Republicans urging the party to do a better job engaging with Gen Z voters


Republicans are urging the party to do a better job engaging with young voters after the GOP saw Generation Z voters cast ballots by large margins for Democrats in the November midterms, making the difference in key congressional and gubernatorial races.

While the party has long struggled with attracting younger voters, the 2022 midterm election underscored the extent to which those struggles are a liability for it. Now, Republicans are calling on the party to step up its outreach, including by finding more Gen Z surrogates, engaging with young voters on social media platforms and speaking to issues those voters care about.

“When you ignore people’s bread-and-butter concerns and their more cultural concerns, you can’t expect to win their votes. And we’re having a series of close elections, and the Republicans are just throwing away an entire demographic, and it’s costing them elections,” said veteran GOP strategist Keith Naughton.

An analysis by Tufts University’s Center for Information & Research on Civic Learning and Engagement (CIRCLE) using day-after estimates suggests that voter turnout among 18- to 29-year-olds in 2022 was at the second highest of the last 30 years for a midterm election. In House races alone, the demographic favored Democratic candidates to Republicans 63 percent to 35 percent, remaining mostly consistent since 2020 but a slight drop from 2018, when the margin was 67 percent to 32 percent.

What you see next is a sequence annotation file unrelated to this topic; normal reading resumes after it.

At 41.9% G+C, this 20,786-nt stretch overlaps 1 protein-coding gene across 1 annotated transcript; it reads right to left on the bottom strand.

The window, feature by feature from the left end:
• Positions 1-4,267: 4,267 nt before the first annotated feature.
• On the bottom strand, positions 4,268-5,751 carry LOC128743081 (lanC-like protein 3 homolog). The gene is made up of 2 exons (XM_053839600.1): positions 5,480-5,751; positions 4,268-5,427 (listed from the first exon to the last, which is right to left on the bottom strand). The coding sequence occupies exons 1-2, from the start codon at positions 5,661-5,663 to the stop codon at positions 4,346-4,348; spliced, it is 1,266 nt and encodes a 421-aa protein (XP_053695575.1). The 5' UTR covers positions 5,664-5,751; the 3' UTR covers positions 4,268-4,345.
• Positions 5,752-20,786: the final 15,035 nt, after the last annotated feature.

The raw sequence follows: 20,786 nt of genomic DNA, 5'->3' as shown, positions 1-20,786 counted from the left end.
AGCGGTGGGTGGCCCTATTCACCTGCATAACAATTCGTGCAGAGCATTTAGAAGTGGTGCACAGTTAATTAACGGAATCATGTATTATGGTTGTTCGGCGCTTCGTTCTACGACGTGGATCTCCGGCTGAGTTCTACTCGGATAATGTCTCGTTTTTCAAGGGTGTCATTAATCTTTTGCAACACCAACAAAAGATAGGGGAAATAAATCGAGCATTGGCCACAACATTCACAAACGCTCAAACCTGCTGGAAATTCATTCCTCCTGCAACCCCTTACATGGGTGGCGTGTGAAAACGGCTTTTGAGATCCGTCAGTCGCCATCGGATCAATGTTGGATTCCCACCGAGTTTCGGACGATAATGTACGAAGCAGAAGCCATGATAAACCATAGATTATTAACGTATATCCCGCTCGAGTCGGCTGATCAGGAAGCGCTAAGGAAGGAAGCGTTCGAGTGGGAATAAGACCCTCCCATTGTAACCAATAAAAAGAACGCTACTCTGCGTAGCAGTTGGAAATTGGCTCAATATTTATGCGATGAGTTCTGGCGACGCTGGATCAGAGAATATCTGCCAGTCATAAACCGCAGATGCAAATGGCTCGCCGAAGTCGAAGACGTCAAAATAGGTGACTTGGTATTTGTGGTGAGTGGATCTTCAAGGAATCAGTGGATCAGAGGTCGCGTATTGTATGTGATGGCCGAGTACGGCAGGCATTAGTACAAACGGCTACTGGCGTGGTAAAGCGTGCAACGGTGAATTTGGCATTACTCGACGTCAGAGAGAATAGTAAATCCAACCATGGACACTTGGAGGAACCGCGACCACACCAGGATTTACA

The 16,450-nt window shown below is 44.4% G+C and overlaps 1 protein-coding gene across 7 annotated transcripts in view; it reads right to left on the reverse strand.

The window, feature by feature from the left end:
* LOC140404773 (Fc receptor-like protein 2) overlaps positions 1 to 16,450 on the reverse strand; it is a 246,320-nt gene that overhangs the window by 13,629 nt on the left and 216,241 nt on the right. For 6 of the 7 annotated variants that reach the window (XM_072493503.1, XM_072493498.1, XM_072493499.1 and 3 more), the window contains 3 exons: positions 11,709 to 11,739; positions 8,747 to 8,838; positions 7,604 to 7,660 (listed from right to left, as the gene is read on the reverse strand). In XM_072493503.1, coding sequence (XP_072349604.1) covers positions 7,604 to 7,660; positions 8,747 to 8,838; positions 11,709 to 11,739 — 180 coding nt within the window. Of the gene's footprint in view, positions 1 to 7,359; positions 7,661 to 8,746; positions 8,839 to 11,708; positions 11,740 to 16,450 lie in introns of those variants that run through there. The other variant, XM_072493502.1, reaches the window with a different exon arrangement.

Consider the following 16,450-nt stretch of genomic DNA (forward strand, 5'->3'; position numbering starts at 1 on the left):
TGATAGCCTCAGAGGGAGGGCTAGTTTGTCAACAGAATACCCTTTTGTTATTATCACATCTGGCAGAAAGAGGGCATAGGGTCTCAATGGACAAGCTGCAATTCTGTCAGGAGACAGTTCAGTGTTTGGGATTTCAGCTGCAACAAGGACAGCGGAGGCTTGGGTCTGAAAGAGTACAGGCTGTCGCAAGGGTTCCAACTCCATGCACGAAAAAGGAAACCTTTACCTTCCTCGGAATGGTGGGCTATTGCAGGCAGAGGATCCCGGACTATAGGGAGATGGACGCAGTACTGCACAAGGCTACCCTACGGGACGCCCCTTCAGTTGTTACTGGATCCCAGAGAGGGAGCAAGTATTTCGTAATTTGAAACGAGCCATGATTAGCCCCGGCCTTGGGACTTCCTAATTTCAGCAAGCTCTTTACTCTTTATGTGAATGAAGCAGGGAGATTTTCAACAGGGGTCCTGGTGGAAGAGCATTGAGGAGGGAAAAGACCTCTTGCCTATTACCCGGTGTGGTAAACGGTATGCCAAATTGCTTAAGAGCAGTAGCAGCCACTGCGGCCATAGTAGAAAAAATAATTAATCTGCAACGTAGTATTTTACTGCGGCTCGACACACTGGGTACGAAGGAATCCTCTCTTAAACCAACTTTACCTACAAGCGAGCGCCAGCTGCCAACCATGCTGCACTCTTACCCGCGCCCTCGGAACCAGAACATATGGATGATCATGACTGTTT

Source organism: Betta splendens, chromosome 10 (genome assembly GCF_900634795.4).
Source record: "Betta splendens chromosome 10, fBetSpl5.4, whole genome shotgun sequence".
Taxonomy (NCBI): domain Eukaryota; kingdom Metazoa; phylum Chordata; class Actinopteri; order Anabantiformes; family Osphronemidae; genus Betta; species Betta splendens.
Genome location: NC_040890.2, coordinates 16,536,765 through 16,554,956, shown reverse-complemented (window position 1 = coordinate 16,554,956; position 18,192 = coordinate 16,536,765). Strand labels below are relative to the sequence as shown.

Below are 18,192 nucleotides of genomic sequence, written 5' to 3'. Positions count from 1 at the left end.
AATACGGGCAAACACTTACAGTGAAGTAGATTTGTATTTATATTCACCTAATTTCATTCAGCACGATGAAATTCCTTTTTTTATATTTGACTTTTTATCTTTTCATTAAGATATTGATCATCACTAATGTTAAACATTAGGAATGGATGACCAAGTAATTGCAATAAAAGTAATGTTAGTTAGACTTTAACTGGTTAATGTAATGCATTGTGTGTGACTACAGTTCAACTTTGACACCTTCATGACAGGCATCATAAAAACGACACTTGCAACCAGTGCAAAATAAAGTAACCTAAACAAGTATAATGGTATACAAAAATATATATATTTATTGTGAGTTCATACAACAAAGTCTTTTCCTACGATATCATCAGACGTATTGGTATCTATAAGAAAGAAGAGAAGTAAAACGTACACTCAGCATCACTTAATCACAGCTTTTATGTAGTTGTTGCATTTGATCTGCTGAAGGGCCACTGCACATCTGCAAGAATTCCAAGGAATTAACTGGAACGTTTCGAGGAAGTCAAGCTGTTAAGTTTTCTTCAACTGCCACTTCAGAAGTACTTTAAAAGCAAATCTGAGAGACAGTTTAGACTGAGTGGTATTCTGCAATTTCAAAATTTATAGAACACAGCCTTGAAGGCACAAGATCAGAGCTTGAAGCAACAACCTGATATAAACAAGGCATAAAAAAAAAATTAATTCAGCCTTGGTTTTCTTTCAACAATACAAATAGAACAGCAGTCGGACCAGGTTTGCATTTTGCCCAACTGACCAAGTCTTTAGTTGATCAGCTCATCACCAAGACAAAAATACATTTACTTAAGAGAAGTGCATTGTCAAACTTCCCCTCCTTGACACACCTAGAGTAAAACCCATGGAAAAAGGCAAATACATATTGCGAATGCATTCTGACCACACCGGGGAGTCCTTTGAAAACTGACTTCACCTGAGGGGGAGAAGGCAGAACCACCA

Overall, more than a quarter of voters between the ages of 18 and 29 are estimated to have cast a ballot during the November midterms, according to an analysis of Edison Research’s National Election Poll Survey by CIRCLE, often playing a critical role in battleground races.

David Morgan, a senior at Pennsylvania State University and the political director of the Penn State College Republicans, believes the GOP is facing challenges with young voters because they’re not speaking to social policies and issues.

“Better health care, LGBTQ rights, reproductive rights, stuff like that … climate change, those issues are huge for Gen Z. And because the party kind of is a little bit slow on the uptake initially with kind of some of these issues … I think it kind of automatically slanted our generation to go more towards Democrat,” he noted.

Other Republicans say the problem lies not only with the substance of their messaging but also with the method of communication.